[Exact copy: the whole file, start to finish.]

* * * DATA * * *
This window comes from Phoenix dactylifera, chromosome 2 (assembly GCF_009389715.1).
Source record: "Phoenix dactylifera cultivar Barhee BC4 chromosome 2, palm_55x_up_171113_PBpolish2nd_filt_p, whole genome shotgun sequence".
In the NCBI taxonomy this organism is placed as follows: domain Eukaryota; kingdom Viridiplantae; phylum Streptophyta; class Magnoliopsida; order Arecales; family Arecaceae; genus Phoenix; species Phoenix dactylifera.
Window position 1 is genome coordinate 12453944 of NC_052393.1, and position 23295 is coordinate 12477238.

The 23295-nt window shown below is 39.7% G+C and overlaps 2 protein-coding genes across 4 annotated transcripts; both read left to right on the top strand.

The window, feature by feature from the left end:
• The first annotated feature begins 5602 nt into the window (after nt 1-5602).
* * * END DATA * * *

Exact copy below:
This window comes from Phoenix dactylifera, chromosome 2 (assembly GCF_009389715.1).
Source record: "Phoenix dactylifera cultivar Barhee BC4 chromosome 2, palm_55x_up_171113_PBpolish2nd_filt_p, whole genome shotgun sequence".
In the NCBI taxonomy this organism is placed as follows: domain Eukaryota; kingdom Viridiplantae; phylum Streptophyta; class Magnoliopsida; order Arecales; family Arecaceae; genus Phoenix; species Phoenix dactylifera.
Window position 1 is genome coordinate 12453944 of NC_052393.1, and position 23295 is coordinate 12477238.

The 23295-nt window shown below is 39.7% G+C and overlaps 2 protein-coding genes across 4 annotated transcripts; both read left to right on the top strand.

The window, feature by feature from the left end:
• The first annotated feature begins 5602 nt into the window (after nt 1-5602).